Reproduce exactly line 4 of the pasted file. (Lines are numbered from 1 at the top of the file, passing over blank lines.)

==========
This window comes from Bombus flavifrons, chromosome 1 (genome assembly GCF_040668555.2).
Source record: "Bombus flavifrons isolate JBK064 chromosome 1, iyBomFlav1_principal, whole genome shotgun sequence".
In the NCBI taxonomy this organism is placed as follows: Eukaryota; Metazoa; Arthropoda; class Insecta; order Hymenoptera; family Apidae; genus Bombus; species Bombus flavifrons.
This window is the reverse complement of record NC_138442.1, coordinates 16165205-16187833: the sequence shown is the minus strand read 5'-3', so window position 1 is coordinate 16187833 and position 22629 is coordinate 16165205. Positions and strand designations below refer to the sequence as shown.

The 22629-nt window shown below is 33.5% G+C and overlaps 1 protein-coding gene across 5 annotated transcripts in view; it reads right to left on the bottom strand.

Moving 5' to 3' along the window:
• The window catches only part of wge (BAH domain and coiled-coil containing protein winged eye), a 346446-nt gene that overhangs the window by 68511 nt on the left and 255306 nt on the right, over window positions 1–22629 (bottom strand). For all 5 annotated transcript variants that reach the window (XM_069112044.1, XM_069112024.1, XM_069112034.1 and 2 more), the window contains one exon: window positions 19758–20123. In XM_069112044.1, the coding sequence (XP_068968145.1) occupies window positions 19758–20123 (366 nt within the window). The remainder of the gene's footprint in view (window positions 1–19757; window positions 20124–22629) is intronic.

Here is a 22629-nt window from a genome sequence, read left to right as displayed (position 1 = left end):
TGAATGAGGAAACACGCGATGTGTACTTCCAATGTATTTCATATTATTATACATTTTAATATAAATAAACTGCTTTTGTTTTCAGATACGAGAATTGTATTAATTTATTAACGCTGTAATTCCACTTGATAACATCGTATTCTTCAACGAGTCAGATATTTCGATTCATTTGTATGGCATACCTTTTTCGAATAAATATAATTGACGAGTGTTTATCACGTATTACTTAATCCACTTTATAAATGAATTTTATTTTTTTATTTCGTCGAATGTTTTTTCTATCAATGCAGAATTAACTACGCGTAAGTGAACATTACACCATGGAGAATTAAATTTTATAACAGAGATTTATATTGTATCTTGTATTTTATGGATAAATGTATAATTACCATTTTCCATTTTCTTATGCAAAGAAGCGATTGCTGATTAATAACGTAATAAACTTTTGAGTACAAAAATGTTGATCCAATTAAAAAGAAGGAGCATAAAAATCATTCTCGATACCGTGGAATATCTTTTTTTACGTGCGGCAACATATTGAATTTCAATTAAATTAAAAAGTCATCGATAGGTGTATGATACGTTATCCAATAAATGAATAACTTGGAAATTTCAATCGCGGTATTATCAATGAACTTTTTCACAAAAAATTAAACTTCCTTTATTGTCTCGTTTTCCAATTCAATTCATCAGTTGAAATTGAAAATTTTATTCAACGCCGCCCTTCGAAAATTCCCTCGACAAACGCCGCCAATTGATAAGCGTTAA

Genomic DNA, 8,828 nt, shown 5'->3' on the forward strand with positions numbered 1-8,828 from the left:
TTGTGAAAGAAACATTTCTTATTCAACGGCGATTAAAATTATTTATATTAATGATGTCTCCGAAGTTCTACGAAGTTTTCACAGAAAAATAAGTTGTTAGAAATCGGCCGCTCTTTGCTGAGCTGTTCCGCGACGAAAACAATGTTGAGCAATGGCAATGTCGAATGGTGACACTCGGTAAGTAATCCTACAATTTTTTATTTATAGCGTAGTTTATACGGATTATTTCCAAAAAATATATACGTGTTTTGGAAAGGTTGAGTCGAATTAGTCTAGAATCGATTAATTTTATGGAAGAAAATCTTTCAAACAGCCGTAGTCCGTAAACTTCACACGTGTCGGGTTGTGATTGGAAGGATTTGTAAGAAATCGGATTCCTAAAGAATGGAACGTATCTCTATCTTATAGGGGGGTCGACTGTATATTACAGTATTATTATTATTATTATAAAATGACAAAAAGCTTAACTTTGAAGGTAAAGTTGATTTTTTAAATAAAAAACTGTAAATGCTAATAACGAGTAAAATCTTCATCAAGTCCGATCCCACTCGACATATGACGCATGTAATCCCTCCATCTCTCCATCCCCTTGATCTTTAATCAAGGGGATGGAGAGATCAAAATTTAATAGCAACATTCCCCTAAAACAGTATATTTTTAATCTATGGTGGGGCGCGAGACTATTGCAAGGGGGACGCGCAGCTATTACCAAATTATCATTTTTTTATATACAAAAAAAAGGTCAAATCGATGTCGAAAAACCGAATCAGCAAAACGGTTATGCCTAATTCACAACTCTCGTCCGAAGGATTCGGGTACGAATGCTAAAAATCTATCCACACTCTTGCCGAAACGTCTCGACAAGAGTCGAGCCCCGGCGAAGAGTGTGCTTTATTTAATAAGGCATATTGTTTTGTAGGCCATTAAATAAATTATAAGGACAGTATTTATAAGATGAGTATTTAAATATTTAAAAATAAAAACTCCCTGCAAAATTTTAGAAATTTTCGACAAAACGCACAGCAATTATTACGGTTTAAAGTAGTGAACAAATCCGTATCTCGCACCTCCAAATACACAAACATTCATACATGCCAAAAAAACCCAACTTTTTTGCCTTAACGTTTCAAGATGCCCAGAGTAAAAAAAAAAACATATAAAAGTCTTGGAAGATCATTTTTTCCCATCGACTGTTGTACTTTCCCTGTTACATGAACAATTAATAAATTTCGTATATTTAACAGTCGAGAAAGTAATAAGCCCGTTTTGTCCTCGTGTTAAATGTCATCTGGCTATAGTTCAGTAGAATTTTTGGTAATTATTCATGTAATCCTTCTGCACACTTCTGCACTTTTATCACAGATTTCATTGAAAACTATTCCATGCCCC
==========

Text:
This window is the reverse complement of record NC_138442.1, coordinates 16165205-16187833: the sequence shown is the minus strand read 5'-3', so window position 1 is coordinate 16187833 and position 22629 is coordinate 16165205. Positions and strand designations below refer to the sequence as shown.